An excellent straight-ahead bop soloist, Don Rader is a perfect example of a jazz musician who would have been much more famous had he lived in New York during much of his career. Rader started playing trumpet when he was five (his father was his first teacher) and was always technically skilled. After attending Sam Houston State Teachers College and serving in the Army, he played and wrote arrangements for the big bands of Woody Herman (1959-1961), Maynard Ferguson (1961-1963), and Count Basie (1963-1964). Rader had shorter stints with Louie Bellson, Harry James, Terry Gibbs, and Frank Foster's quintet, was often used by Henry Mancini for his recordings, and toured extensively with Les Brown (on and off during 1967-1972) and Stan Kenton. In 1972 Rader formed his own quintet, settling in the Los Angeles area and working with many top local musicians including Lanny Morgan and the early Toshiko Akiyoshi-Lew Tabackin Big Band. A busy jazz educator too, Rader moved to Australia in the mid-'90s, staying active (if unheralded) as both a trumpeter and a teacher. As a leader, Rader has recorded for DRM (1973), PRB (1976), Discovery (1978), Jet Danger (1980), Bellaphon (1994), and Tall Poppies (1998). During the new millennium Don Rader continued to tour worldwide as both a leader and ensemble member, and the album Odyssey, by a new version of the Don Rader Quintet, was recorded in 2006 and released on the New Market label the following year. ~ Scott YanowPortions of Content Provided by Rovi Corporation.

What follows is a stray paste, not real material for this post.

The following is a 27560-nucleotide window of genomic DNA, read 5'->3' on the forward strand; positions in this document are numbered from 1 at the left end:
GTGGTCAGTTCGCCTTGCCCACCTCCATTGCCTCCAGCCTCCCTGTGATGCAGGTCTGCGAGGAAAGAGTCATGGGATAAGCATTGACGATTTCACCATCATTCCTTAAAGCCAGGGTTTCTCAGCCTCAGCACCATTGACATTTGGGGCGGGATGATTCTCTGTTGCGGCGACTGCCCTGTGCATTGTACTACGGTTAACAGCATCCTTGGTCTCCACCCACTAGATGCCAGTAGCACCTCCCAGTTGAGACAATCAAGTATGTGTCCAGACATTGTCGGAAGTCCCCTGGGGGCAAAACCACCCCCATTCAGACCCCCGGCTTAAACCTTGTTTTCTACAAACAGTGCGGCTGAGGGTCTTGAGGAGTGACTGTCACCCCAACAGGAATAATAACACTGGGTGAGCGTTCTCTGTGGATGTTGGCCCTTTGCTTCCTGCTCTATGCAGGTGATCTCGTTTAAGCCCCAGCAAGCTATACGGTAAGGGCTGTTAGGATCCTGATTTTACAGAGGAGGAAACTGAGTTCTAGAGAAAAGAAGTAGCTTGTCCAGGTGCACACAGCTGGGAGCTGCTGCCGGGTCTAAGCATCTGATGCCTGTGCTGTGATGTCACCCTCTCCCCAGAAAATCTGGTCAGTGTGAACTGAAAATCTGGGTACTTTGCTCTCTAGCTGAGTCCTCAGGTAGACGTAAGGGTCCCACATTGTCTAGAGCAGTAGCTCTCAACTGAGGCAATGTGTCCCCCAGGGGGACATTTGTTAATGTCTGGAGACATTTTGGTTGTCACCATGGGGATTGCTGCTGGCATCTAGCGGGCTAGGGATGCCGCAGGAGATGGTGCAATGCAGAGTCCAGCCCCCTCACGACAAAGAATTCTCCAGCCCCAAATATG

© 2014 Rovi Corporation.